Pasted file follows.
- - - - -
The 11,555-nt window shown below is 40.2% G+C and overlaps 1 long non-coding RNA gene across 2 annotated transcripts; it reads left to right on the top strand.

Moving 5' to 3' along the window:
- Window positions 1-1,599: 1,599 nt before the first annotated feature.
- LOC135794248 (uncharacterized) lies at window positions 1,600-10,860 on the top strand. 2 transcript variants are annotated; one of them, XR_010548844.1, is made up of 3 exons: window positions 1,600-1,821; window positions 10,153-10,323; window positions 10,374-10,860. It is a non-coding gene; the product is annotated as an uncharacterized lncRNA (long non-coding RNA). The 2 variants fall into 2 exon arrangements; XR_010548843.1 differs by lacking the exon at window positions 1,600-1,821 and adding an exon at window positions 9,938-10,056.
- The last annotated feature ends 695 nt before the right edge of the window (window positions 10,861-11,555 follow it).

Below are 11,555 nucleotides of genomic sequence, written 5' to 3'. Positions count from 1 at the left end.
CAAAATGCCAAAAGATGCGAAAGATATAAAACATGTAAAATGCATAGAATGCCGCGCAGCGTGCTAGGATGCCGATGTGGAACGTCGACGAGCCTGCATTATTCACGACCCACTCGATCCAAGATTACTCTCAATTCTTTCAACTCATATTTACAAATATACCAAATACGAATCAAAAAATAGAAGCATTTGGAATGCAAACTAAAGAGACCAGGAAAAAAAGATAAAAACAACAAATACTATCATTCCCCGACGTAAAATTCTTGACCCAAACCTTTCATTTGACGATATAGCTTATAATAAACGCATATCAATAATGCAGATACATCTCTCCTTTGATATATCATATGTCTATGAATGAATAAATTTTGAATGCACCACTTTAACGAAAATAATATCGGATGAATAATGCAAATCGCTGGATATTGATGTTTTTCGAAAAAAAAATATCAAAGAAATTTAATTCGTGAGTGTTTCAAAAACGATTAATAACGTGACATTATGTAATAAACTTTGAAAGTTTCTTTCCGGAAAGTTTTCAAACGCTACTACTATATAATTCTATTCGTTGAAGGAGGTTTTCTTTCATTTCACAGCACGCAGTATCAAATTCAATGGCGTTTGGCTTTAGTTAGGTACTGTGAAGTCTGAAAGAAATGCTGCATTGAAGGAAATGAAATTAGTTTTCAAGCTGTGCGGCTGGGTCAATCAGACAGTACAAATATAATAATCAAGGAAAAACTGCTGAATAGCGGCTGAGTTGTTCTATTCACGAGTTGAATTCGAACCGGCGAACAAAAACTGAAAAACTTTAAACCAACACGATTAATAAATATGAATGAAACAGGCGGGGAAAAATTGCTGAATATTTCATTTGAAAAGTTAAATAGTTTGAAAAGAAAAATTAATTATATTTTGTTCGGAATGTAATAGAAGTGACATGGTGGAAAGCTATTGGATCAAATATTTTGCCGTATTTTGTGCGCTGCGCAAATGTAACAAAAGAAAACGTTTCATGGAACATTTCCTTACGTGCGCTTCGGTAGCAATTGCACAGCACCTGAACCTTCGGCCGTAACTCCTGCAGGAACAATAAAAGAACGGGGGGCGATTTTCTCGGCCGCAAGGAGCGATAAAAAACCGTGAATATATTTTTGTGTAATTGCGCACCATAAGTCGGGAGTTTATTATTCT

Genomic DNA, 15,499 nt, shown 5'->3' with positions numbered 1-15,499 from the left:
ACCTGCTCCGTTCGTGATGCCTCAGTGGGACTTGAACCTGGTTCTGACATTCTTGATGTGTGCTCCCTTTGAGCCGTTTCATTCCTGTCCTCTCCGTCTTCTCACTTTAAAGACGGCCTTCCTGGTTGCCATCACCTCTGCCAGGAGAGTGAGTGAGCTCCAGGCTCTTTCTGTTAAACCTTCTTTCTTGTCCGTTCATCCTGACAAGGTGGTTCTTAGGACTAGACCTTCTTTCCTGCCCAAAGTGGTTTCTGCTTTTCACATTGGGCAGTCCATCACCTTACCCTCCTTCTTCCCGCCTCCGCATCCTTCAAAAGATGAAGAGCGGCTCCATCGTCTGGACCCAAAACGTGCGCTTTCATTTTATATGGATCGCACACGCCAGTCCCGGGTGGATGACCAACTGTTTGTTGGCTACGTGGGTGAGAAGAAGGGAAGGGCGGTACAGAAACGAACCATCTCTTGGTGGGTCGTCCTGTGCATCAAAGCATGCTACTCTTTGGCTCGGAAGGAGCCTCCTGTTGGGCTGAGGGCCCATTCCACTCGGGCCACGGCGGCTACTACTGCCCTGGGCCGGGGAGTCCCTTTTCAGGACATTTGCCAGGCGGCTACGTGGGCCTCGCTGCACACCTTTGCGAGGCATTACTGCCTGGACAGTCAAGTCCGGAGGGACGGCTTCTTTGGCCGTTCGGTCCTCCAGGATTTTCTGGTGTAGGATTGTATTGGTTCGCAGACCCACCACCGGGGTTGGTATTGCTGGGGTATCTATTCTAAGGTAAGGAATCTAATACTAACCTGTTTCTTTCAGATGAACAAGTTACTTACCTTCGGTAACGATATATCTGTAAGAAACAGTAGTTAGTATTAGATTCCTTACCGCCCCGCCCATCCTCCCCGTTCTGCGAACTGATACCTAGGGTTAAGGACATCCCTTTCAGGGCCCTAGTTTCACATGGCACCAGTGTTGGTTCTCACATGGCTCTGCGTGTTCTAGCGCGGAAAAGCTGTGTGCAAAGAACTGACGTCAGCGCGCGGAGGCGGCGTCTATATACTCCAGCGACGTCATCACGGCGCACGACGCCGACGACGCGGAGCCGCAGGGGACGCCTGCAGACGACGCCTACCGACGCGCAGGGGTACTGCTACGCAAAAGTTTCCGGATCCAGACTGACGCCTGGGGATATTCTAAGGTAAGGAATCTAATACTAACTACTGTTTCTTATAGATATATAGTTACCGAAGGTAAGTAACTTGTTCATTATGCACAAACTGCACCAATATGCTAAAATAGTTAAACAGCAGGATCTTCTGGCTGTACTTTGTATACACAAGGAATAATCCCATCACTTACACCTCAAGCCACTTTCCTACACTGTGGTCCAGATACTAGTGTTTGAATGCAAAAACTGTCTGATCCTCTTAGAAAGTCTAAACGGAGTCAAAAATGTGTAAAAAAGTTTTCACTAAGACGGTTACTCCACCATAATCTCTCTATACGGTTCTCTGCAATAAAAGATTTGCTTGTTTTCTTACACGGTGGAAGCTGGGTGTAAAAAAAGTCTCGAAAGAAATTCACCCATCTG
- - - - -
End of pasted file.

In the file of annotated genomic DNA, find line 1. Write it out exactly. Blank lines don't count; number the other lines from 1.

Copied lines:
The 11,555-nt window shown below is 40.2% G+C and overlaps 1 long non-coding RNA gene across 2 annotated transcripts; it reads left to right on the top strand.